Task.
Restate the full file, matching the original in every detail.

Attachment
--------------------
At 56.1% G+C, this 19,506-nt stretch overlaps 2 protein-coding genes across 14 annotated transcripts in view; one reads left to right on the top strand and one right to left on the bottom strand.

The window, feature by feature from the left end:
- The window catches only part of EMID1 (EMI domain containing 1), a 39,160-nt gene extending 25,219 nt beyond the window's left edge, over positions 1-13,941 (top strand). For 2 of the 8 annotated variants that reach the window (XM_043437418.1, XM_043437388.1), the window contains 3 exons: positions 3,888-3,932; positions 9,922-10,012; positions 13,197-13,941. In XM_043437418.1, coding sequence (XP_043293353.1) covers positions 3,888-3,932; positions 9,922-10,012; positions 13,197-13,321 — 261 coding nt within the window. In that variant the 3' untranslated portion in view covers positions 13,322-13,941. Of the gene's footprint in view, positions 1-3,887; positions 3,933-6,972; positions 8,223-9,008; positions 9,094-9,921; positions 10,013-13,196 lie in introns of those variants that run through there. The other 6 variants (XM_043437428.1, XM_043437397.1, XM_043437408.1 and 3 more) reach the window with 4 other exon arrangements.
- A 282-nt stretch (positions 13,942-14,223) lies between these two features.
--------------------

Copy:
At 56.1% G+C, this 19,506-nt stretch overlaps 2 protein-coding genes across 14 annotated transcripts in view; one reads left to right on the top strand and one right to left on the bottom strand.

The window, feature by feature from the left end:
- The window catches only part of EMID1 (EMI domain containing 1), a 39,160-nt gene extending 25,219 nt beyond the window's left edge, over positions 1-13,941 (top strand). For 2 of the 8 annotated variants that reach the window (XM_043437418.1, XM_043437388.1), the window contains 3 exons: positions 3,888-3,932; positions 9,922-10,012; positions 13,197-13,941. In XM_043437418.1, coding sequence (XP_043293353.1) covers positions 3,888-3,932; positions 9,922-10,012; positions 13,197-13,321 — 261 coding nt within the window. In that variant the 3' untranslated portion in view covers positions 13,322-13,941. Of the gene's footprint in view, positions 1-3,887; positions 3,933-6,972; positions 8,223-9,008; positions 9,094-9,921; positions 10,013-13,196 lie in introns of those variants that run through there. The other 6 variants (XM_043437428.1, XM_043437397.1, XM_043437408.1 and 3 more) reach the window with 4 other exon arrangements.
- A 282-nt stretch (positions 13,942-14,223) lies between these two features.